A History of Poetry Comics #14

Book review: “From the Shore” by Alex Moni-Sauri (Gasher Press, 2020)

Throughout From the Shore, Alex Moni-Sauri’s drawings perfectly complement her handwritten poems adding illumination, punctuation, and thoughtful pauses. Artfully and simply, the poet/artist uses line drawings and squiggles to explain and expand the meaning of her poems.

Her drawings – I should say, cartoons – wouldn’t be out of place in the New Yorker. Whole panels stand alone at times as a kind of coda to the proceeding poem. My favorite poems/panels in the collection are ones where the words and drawings are integrated. The street lamp accompanying “Late from Work” (see below). The horizon line with the sun barely rising/setting in “From the Shore.” The lines of poetry with no distinction from the lines of the sea in “Wet Morning.” The security camera aimed at the poem in “Scene at the Mall.” There are more.

Her poems in this collection are mostly set outside. There are beaches, shorelines, barren (i.e. treeless) landscapes, ocean (which appears to be engulfing the poem), sky, manicured lawns, strata, power lines, and birds, which appear throughout these poems. Even when showing an interior space, like a room, birds are present, as in “Vulcan City” where the poems goes: Crows pass by like arrows / between buildings / that were dropped from air. And there’s the bird on a string hanging from the top frame of the cartoon in “A Thank You to the Empty Land.”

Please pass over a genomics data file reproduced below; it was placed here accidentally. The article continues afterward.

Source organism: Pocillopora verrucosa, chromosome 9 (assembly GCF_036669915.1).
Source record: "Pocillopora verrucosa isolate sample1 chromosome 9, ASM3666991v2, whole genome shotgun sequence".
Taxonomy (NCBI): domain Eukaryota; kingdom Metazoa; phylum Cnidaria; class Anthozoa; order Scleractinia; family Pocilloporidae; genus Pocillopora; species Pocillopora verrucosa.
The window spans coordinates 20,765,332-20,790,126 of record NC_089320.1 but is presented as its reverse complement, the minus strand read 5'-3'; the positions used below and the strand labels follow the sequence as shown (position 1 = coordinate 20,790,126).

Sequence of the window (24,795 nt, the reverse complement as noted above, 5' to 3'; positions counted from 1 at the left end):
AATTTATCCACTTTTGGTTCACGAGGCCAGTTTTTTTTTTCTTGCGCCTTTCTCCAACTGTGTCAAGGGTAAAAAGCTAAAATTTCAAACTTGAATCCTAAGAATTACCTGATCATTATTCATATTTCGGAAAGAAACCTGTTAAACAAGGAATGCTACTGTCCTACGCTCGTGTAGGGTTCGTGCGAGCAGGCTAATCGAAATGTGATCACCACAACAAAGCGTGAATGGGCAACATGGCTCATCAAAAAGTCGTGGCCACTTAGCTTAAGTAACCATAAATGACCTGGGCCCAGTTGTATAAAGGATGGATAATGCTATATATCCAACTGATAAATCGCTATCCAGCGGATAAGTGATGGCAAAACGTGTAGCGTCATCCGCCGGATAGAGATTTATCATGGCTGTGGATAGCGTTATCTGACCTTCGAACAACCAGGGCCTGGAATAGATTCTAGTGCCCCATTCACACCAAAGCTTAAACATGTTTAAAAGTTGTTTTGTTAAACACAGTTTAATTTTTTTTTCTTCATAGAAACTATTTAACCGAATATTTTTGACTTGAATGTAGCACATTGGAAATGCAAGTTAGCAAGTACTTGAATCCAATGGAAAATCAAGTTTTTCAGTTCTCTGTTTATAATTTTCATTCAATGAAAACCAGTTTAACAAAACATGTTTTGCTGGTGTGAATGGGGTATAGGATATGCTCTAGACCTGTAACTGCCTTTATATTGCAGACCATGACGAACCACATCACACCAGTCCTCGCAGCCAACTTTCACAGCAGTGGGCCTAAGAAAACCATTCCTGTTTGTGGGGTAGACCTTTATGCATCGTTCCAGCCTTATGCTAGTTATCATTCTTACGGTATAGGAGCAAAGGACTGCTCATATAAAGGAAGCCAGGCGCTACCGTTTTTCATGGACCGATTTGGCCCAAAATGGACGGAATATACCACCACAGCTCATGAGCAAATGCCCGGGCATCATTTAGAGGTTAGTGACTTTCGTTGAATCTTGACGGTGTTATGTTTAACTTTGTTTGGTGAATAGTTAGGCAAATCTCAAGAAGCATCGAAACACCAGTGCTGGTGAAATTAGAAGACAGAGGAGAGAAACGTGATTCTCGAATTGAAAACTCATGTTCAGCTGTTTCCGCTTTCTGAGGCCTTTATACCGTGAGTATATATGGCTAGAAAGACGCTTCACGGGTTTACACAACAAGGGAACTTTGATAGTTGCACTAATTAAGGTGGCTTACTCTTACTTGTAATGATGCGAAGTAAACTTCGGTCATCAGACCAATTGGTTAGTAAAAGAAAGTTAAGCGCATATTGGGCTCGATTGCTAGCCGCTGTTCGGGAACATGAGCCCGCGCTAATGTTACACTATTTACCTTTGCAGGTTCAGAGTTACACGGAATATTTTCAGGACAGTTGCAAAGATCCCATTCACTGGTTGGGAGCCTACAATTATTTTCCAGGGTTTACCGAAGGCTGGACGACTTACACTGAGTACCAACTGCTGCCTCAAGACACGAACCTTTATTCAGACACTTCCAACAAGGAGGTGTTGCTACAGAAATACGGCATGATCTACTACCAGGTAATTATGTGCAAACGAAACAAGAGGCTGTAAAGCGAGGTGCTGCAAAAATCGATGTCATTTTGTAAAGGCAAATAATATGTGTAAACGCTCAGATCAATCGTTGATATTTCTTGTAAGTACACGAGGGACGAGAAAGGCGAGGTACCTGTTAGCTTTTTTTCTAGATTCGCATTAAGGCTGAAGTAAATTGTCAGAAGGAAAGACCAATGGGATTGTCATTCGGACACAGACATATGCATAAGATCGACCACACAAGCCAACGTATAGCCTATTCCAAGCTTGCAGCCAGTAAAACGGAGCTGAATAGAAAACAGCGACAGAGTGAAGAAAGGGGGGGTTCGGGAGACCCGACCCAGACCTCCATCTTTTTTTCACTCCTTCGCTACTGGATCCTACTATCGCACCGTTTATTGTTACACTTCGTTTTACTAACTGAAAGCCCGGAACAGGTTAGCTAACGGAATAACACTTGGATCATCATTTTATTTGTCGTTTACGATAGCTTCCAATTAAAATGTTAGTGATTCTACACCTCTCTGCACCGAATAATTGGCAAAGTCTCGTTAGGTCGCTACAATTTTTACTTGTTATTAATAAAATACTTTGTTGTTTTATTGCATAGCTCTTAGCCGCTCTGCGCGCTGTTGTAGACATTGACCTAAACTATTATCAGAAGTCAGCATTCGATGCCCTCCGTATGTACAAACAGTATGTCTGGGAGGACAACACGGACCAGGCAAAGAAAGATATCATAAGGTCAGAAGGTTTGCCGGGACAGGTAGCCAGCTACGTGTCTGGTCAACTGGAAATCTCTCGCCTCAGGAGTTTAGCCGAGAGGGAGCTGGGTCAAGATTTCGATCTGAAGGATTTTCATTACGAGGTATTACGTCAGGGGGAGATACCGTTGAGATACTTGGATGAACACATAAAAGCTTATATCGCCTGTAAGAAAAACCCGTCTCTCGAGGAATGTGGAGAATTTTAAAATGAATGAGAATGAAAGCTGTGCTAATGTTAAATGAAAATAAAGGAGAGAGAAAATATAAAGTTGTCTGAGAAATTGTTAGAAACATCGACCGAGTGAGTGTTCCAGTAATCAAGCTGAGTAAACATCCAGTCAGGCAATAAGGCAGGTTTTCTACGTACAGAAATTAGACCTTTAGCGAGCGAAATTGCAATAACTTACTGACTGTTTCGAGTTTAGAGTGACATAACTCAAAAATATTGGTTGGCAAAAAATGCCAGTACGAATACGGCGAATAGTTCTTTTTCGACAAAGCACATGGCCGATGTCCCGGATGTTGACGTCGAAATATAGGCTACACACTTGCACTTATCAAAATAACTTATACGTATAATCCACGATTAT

Late from Work - Alex Moni-Sauri
“Late from Work” by Alex Moni-Sauri from “From the Shore” (Gasher Press, 2020)

In an interview with Gasher Press, Moni-Sauri shares her approach: “Making poems and making drawings are distinct processes for me, although they talk to each other a lot. Using the same medium (pen and paper) for both connects them in a basic way, and my writing and drawings always exist in the same sketchbooks no matter how much I try to designate separate spaces for them. But in the end it is much more curatorial, or like collage.”

Find more images of her work on her Instagram page.

Timeline: 2020

Warning: This incomplete history maps my journey as a poet learning about comics and doesn’t follow a strict chronological order.

Leave a Reply

Fill in your details below or click an icon to log in:

WordPress.com Logo

You are commenting using your WordPress.com account. Log Out /  Change )

Facebook photo

You are commenting using your Facebook account. Log Out /  Change )

Connecting to %s